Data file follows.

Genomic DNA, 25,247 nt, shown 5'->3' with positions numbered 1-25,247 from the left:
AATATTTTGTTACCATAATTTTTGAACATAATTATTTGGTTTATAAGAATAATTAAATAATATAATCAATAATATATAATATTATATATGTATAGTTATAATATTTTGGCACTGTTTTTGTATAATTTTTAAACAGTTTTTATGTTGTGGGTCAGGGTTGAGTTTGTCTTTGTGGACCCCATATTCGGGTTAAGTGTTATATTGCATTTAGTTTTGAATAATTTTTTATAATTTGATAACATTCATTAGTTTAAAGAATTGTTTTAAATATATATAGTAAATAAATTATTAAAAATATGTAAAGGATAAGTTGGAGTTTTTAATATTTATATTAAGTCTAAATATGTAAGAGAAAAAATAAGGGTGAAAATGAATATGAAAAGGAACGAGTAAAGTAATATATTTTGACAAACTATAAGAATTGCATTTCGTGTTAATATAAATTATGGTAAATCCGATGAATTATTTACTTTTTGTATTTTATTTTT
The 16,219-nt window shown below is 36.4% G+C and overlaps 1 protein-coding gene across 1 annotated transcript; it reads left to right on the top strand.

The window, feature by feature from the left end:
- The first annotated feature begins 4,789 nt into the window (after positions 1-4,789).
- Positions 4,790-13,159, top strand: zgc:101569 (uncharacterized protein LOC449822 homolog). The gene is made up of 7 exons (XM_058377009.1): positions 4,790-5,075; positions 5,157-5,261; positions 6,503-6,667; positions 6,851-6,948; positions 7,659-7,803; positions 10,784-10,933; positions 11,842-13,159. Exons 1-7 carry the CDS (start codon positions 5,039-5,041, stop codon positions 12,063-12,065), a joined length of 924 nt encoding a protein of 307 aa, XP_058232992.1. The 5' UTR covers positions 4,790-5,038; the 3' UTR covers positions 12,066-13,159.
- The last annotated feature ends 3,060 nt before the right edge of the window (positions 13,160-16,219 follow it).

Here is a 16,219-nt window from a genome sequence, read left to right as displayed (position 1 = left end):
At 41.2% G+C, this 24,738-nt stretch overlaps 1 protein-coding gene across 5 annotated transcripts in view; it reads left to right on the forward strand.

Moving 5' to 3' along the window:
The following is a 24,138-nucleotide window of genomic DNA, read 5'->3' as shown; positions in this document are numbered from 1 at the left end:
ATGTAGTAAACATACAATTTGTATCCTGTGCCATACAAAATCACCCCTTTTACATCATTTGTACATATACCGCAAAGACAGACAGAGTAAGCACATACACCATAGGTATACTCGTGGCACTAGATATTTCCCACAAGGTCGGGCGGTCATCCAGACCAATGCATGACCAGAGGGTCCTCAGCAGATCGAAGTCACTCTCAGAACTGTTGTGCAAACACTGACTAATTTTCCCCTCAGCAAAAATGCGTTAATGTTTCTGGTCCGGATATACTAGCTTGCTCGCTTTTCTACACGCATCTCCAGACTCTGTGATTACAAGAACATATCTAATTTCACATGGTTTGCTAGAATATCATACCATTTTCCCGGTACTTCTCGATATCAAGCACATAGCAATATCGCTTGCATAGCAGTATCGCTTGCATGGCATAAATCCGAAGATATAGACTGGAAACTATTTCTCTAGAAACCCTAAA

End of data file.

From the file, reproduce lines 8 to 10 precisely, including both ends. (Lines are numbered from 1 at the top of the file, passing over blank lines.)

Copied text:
Here is a 16,219-nt window from a genome sequence, read left to right as displayed (position 1 = left end):
At 41.2% G+C, this 24,738-nt stretch overlaps 1 protein-coding gene across 5 annotated transcripts in view; it reads left to right on the forward strand.

Moving 5' to 3' along the window: